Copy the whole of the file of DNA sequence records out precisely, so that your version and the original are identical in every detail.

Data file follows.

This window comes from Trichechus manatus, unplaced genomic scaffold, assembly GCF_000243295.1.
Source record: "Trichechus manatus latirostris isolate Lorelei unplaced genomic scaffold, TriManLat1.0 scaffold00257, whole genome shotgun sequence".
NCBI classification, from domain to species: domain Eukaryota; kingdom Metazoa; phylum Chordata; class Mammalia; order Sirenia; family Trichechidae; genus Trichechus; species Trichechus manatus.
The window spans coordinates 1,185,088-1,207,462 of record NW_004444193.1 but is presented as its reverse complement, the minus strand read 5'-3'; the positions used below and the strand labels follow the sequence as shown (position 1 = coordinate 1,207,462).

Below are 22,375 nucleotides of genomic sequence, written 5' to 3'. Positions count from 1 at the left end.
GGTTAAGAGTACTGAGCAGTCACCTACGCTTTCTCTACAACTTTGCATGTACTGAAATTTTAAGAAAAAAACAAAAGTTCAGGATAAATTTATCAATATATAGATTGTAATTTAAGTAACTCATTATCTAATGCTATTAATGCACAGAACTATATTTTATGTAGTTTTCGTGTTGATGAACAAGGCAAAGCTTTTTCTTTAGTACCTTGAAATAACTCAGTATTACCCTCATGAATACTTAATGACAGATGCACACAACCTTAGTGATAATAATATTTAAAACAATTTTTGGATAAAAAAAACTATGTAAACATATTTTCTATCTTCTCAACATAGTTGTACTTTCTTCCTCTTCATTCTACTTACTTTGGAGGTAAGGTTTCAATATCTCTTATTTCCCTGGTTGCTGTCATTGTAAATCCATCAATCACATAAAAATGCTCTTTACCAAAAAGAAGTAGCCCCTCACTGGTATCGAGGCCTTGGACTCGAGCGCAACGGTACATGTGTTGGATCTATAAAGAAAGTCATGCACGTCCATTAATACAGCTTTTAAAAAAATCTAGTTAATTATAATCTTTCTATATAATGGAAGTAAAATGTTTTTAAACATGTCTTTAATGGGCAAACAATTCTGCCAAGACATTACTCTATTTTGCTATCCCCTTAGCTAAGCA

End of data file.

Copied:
This window comes from Trichechus manatus, unplaced genomic scaffold, assembly GCF_000243295.1.
Source record: "Trichechus manatus latirostris isolate Lorelei unplaced genomic scaffold, TriManLat1.0 scaffold00257, whole genome shotgun sequence".
NCBI classification, from domain to species: domain Eukaryota; kingdom Metazoa; phylum Chordata; class Mammalia; order Sirenia; family Trichechidae; genus Trichechus; species Trichechus manatus.
The window spans coordinates 1,185,088-1,207,462 of record NW_004444193.1 but is presented as its reverse complement, the minus strand read 5'-3'; the positions used below and the strand labels follow the sequence as shown (position 1 = coordinate 1,207,462).

Below are 22,375 nucleotides of genomic sequence, written 5' to 3'. Positions count from 1 at the left end.
GGTTAAGAGTACTGAGCAGTCACCTACGCTTTCTCTACAACTTTGCATGTACTGAAATTTTAAGAAAAAAACAAAAGTTCAGGATAAATTTATCAATATATAGATTGTAATTTAAGTAACTCATTATCTAATGCTATTAATGCACAGAACTATATTTTATGTAGTTTTCGTGTTGATGAACAAGGCAAAGCTTTTTCTTTAGTACCTTGAAATAACTCAGTATTACCCTCATGAATACTTAATGACAGATGCACACAACCTTAGTGATAATAATATTTAAAACAATTTTTGGATAAAAAAAACTATGTAAACATATTTTCTATCTTCTCAACATAGTTGTACTTTCTTCCTCTTCATTCTACTTACTTTGGAGGTAAGGTTTCAATATCTCTTATTTCCCTGGTTGCTGTCATTGTAAATCCATCAATCACATAAAAATGCTCTTTACCAAAAAGAAGTAGCCCCTCACTGGTATCGAGGCCTTGGACTCGAGCGCAACGGTACATGTGTTGGATCTATAAAGAAAGTCATGCACGTCCATTAATACAGCTTTTAAAAAAATCTAGTTAATTATAATCTTTCTATATAATGGAAGTAAAATGTTTTTAAACATGTCTTTAATGGGCAAACAATTCTGCCAAGACATTACTCTATTTTGCTATCCCCTTAGCTAAGCA